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Peacock deal leaves Colorado Springs sports bar scrambling

Kelly O'Brians spent big to air Dolphins-Chiefs Wild Card match up
Danielle Kelly OBrians.jpeg
Posted at 11:49 AM, Jan 15, 2024
and last updated 2024-01-15 14:19:54-05

COLORADO SPRINGS, Colo. — Fans of the Kansas City Chiefs and Miami Dolphins who live outside of those two cities had to pay to watch their favorite teams in the Super Wild Card Round of the NFL playoffs Saturday.

A deal between the league and NBCUniversal granted the media conglomerate exclusive rights to air the game on its web streaming platform Peacock. The service costs $5.99 per month. An ad-free version is available at $11.99 per month.

The move caught the staff and owner of Kelly O'Brian's sports bar in Colorado Springs by surprise when the playoff schedule was announced last week.

“Every day of the last few days, we’re stuck in front of the computer or on the phone,” bartender Danielle Kempema-Rediger said.

The bar has worked hard to build up a customer base though it's commitment to airing every NFL game. The tables are covered in NFL helmets. Hand-painted team logos and NFL merchandise adorn the walls.

The bar pays roughly $4,000 a year to subscribe to DirecTV's Sunday NFL Ticket for licensing and programming to show the games on multiple TVs.

Dedicated Kansas City Chiefs fans have rewarded Kelly OBrians by frequenting the bar.

“We show all games, we do get groups for all teams," Kempema-Rediger said. "The Chiefs are the largest by far.”

Kempema-Rediger estimates the bar spent around $1,000 this week purchasing Roku web streaming devices and buying licensing agreements to air the game.

“We can really only show the game, legally, on three TVs," Kempema-Rediger explained. "You have to worry about licensing, that’s what UPshow is. I think a lot of people think they can just sign in to their home Peacock account and show the game. That’s not the case.”

Saturday marks the first time in league history that an NFL playoff game will be broadcast exclusively on a web streaming platform.

Brett Siegel, an assistant professor of Sports Communication at UCCS, called the move, "unique but unsurprising."

"I think you’re probably going to see a lot of this thing down the line,” Siegel said.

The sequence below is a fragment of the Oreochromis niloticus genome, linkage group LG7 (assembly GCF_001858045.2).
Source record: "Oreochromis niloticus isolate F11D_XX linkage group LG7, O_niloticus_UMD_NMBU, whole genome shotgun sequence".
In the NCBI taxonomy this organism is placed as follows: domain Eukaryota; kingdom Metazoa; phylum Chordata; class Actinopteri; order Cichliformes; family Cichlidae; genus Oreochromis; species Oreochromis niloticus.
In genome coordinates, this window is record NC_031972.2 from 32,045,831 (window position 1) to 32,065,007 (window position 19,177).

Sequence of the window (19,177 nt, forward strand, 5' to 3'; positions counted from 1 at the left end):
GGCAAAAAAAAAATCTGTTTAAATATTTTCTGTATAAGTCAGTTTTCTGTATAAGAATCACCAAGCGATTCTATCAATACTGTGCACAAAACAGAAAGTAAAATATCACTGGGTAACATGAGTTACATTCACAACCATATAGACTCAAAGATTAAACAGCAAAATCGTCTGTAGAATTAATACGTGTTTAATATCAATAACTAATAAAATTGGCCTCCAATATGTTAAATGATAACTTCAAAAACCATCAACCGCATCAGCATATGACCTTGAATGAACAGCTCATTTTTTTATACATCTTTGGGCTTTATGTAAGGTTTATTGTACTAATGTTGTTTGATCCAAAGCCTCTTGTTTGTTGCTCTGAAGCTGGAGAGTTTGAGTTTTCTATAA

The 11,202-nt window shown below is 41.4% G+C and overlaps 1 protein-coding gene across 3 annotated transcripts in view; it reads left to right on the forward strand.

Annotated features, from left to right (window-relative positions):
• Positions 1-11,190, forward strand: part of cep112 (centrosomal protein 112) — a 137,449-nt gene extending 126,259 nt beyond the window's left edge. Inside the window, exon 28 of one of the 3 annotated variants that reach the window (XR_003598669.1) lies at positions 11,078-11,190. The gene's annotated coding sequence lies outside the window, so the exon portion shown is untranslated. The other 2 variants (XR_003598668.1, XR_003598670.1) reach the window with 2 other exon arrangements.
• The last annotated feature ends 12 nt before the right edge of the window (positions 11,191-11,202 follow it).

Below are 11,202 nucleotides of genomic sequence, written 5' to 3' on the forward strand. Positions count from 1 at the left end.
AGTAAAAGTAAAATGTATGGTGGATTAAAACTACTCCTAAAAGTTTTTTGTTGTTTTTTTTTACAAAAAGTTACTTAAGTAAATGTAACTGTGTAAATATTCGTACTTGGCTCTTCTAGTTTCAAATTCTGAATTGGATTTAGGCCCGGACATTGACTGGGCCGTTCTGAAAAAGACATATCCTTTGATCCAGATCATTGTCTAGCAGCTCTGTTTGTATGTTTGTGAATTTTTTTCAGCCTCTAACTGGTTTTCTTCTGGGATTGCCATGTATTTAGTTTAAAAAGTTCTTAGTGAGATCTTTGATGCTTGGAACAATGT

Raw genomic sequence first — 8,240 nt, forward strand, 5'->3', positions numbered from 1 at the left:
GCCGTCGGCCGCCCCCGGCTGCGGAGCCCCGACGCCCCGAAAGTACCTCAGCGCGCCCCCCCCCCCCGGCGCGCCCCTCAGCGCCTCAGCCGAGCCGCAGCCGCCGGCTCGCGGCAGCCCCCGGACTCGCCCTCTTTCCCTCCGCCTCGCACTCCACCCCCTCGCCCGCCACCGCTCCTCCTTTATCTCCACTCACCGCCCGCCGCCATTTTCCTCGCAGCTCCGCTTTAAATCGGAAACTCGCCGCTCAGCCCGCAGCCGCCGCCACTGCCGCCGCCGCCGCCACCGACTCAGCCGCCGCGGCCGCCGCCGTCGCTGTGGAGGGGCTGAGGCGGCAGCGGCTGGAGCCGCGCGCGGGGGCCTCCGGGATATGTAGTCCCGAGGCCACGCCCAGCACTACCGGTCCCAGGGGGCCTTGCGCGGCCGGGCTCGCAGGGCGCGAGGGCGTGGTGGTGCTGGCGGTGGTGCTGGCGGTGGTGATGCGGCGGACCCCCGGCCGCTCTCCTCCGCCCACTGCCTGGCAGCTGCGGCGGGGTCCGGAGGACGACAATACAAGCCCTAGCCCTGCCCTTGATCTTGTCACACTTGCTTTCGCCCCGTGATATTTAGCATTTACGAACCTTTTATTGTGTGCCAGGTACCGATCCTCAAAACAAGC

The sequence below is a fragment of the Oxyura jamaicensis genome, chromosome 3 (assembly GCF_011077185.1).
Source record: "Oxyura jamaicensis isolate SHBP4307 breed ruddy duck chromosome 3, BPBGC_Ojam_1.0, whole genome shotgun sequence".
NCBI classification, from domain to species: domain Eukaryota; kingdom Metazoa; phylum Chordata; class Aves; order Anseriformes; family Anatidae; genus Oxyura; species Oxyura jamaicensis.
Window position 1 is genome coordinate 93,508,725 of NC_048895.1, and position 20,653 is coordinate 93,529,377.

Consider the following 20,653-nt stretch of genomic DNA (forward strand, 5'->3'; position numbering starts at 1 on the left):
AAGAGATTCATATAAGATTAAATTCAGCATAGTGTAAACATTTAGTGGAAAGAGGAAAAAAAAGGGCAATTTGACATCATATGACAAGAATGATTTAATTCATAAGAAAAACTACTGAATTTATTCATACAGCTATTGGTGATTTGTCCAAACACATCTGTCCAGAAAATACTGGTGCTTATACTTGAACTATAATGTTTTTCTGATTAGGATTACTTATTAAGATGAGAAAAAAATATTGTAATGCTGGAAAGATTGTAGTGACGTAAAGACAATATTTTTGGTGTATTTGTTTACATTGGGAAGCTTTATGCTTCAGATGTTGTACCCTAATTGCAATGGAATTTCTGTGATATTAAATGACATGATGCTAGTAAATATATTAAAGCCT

He sees this decision as a reflection of the way Americans consume television. Many households have dropped monthly cable and satellite subscriptions in favor of streaming channels creating the cord-cutting trend.

It's especially popular among younger Americans.

"The NFL in many ways is like the last bastion of kind of event television," Siegel said. "You watch it on your TV, you watch it live, you sit through commercials. It sort of upholds the whole enterprise that people are going to turn on their TV and watch this thing from beginning to end."

Amazon Plus subscribers have had access to Thursday Night Football games since 2022. Siegel said the ratings data from those games skews to a younger audience, which is what the league wants.

"It’s through streaming deals, it’s through getting the younger generation hooked, which is why you see these weird kind of like Nickelodeon and Toy Story-themed multi-casts, where they’re like, how do we get kids into the NFL kind of thing," Siegel said.

The same deal that gave Amazon exclusive rights to air Thursday Night Football also extended the league's partnership with the major broadcast networks through 2033. So, Siegel said viewers do not need to worry about all NFL games disappearing behind paywalls any time soon.

"They’re kind of gradually testing this out," he said. " I think doing it with one game this year is very intentional. I think it’s kind of like, let’s just see what happens.”

Meanwhile, Danielle at Kelly O'Brians said the stress of getting ready for this weekend will help them to be better prepared for next year.

“We’ve been scrambling throughout the last few days to become prepared and make sure we are there for our fans.”

Peacock deal leaves sports bar scrambling